In general, extracellular MCL-PHA depolymerases are markedly inhibited by detergents, such as Tween 80 or Triton X-100 (19, 21, 23, 24), except the enzyme of Pseudomonas luteola (33). In our case, a significant enhancement of the activity was observed when the activity was assayed in the presence of low concentrations of nonionic and anionic detergents using P(3HO) as substrate. Similar activation of polyhydroxybutyrate (PHB)-depolymerizing activity was observed too by low concentrations of Triton X-100 in several PHB depolymerases (26). However, these apparent activation effects were not observed when the enzyme was assayed using its PNPO esterase activity. As reported elsewhere (37), no inhibitory effects were observed when our pure enzyme was assayed using this chromogenic substrate in the presence of a number of typical inhibitors. Nevertheless, when the activity was assayed using P(3HO) as the substrate, it was significantly inhibited by PMSF, as occurred in most MCL-PHA depolymerases (11, 19-21).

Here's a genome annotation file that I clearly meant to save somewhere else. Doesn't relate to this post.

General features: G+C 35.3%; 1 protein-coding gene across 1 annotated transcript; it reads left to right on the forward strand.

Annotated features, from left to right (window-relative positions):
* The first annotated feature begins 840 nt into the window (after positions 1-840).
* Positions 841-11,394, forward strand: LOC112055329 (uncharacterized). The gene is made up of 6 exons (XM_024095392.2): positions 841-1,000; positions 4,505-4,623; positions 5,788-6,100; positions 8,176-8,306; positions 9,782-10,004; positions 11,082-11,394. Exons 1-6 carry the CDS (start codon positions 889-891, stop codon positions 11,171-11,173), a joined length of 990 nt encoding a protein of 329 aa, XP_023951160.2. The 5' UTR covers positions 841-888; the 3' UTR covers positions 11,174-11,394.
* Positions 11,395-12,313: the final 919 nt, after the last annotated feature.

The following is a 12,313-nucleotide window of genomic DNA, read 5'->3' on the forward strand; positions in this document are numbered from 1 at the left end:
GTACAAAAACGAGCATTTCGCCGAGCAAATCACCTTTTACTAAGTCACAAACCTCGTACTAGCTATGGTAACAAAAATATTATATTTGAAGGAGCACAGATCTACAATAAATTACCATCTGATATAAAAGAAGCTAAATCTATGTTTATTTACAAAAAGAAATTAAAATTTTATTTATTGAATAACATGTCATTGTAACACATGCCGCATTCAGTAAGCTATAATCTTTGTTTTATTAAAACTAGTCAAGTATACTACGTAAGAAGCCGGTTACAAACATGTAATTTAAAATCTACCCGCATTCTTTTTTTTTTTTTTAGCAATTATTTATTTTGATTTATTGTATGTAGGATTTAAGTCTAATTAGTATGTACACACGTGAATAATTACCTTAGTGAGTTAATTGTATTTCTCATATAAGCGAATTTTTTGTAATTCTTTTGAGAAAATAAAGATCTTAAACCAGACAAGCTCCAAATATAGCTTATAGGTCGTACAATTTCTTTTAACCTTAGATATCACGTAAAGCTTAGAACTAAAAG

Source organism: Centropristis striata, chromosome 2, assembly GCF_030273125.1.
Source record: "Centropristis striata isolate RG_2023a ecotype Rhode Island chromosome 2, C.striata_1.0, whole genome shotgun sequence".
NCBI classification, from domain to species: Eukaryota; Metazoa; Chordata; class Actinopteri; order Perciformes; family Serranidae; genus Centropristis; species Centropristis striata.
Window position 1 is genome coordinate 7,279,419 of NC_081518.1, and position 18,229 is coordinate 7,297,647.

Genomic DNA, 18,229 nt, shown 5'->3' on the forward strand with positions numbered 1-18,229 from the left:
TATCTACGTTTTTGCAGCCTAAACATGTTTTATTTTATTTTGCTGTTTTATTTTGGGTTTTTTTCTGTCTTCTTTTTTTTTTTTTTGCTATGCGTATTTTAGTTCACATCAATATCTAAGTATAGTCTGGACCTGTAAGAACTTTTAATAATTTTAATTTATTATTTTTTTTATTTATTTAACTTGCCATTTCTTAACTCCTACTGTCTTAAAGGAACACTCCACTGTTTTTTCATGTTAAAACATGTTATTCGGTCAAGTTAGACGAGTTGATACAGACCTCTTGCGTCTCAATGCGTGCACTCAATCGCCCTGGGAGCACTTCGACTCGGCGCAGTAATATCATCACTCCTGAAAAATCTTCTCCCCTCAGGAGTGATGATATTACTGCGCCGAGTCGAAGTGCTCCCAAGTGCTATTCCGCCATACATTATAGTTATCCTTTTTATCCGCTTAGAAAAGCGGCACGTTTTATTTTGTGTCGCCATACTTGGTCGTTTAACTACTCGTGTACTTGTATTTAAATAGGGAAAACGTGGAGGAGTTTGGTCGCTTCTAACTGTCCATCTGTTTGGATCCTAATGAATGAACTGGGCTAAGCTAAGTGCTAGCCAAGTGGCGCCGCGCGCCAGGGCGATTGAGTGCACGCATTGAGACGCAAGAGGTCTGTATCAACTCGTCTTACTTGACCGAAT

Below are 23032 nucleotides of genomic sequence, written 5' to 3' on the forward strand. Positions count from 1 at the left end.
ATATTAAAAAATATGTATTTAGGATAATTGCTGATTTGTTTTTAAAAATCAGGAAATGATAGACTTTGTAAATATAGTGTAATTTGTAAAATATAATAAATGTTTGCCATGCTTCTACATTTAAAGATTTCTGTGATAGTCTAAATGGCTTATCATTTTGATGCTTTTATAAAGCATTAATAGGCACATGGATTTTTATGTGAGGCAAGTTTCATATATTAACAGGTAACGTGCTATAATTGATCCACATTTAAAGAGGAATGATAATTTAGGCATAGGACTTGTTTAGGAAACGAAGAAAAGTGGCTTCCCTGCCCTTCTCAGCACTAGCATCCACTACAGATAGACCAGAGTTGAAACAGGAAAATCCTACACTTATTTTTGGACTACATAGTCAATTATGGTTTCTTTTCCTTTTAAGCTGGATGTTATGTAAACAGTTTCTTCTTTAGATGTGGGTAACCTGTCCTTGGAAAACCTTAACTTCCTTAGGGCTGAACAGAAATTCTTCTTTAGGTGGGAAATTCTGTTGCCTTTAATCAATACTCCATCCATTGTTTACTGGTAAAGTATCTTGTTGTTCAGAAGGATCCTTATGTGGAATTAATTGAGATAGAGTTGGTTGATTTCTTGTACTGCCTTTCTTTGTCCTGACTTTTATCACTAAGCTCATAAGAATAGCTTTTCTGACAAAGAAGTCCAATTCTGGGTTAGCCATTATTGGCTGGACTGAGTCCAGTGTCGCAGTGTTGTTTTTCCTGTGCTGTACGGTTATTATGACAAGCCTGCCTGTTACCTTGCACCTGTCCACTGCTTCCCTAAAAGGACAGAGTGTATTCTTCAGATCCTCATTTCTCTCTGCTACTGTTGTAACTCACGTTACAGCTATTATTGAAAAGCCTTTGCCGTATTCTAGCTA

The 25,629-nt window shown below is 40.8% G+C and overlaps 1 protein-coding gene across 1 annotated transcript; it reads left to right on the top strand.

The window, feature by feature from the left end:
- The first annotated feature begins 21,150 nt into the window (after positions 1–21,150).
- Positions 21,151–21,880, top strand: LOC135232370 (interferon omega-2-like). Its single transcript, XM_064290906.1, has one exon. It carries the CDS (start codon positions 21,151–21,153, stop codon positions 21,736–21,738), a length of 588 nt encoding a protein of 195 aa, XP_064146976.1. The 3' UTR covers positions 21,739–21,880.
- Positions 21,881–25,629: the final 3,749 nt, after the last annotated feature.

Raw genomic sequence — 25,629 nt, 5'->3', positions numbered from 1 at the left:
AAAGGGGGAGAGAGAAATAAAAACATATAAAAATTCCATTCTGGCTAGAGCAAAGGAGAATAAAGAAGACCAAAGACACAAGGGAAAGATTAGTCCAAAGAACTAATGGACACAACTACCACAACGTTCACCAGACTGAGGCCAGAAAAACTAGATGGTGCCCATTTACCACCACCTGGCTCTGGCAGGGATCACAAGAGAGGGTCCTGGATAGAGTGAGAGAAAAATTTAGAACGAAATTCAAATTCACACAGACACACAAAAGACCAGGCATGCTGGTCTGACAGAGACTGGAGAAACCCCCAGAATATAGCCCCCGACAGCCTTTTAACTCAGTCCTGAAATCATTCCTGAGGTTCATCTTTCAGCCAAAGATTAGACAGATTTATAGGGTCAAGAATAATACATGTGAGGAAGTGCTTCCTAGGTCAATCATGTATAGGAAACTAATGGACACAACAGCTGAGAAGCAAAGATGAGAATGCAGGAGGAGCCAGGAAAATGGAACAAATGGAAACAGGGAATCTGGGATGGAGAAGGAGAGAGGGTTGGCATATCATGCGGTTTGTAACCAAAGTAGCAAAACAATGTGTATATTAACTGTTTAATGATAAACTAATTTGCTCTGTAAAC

Interestingly, the P(3HO) depolymerase of P. fluorescens GK13 is still active after denaturing SDS-PAGE analysis under both reducing and nonreducing conditions (Fig. (Fig.3).3). This result indicates that the two subunits of the protein are not maintained by a disulfide bridge and that each subunit is individually active. Apart from this, the remarkable stability of depolymerase in the presence of SDS enables its rapid detection in polyacrylamide gels analyzed by SDS-PAGE.

As shown (Fig. (Fig.44 and and6C),6C), the immobilization of P. fluorescens GK13 P(3HO) depolymerase on Accurel MP-1000 resulted in a remarkable enhancement of both the short-term and long-term stability of the enzyme, and this can permit the complete hydrolysis of the P(3HO) polymer into monomeric 3-HO products. Moreover, the possible effect of a favorable substrate partition in the microenvironment of the enzyme, due to the hydrophobic nature of both substrate and immobilization support, as well as the fact that only the end of the P(3HO) would be accessible to the immobilized enzyme, thus favoring the release of monomers, should also be considered.

In this study we report a novel method to recover, purify, and immobilize the P(3HO) depolymerase from P. fluorescens GK13 directly from the crude fermentation broth. This immobilization procedure was found to be highly selective, providing a stable enzyme preparation with elevated purity (near to homogeneity) in just one step. Thus, by using a simple and low-cost immobilization procedure it is possible to obtain a new robust immobilized biocatalyst with remarkable stability that can be useful in producing pure chiral (R)-3-HAs.